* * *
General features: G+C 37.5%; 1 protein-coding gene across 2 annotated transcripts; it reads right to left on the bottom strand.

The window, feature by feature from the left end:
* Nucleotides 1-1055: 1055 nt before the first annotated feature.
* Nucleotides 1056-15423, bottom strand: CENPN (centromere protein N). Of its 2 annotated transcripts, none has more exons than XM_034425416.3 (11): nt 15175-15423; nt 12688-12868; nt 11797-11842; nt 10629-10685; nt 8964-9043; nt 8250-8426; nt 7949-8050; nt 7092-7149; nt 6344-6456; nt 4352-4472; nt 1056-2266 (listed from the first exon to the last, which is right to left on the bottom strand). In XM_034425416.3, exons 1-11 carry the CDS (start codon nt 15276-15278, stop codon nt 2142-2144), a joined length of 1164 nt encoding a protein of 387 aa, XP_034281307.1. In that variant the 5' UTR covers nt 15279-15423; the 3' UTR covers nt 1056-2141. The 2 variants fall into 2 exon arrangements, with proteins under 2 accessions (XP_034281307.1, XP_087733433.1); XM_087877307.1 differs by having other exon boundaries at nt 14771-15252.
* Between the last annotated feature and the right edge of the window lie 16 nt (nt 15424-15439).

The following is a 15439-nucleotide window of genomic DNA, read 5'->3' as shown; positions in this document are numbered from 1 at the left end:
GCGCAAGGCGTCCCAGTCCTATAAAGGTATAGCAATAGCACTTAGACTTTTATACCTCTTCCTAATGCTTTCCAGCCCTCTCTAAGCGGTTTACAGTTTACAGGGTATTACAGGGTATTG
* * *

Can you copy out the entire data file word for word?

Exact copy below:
General features: G+C 37.5%; 1 protein-coding gene across 2 annotated transcripts; it reads right to left on the bottom strand.

The window, feature by feature from the left end:
* Nucleotides 1-1055: 1055 nt before the first annotated feature.
* Nucleotides 1056-15423, bottom strand: CENPN (centromere protein N). Of its 2 annotated transcripts, none has more exons than XM_034425416.3 (11): nt 15175-15423; nt 12688-12868; nt 11797-11842; nt 10629-10685; nt 8964-9043; nt 8250-8426; nt 7949-8050; nt 7092-7149; nt 6344-6456; nt 4352-4472; nt 1056-2266 (listed from the first exon to the last, which is right to left on the bottom strand). In XM_034425416.3, exons 1-11 carry the CDS (start codon nt 15276-15278, stop codon nt 2142-2144), a joined length of 1164 nt encoding a protein of 387 aa, XP_034281307.1. In that variant the 5' UTR covers nt 15279-15423; the 3' UTR covers nt 1056-2141. The 2 variants fall into 2 exon arrangements, with proteins under 2 accessions (XP_034281307.1, XP_087733433.1); XM_087877307.1 differs by having other exon boundaries at nt 14771-15252.
* Between the last annotated feature and the right edge of the window lie 16 nt (nt 15424-15439).

The following is a 15439-nucleotide window of genomic DNA, read 5'->3' as shown; positions in this document are numbered from 1 at the left end:
GCGCAAGGCGTCCCAGTCCTATAAAGGTATAGCAATAGCACTTAGACTTTTATACCTCTTCCTAATGCTTTCCAGCCCTCTCTAAGCGGTTTACAGTTTACAGGGTATTACAGGGTATTG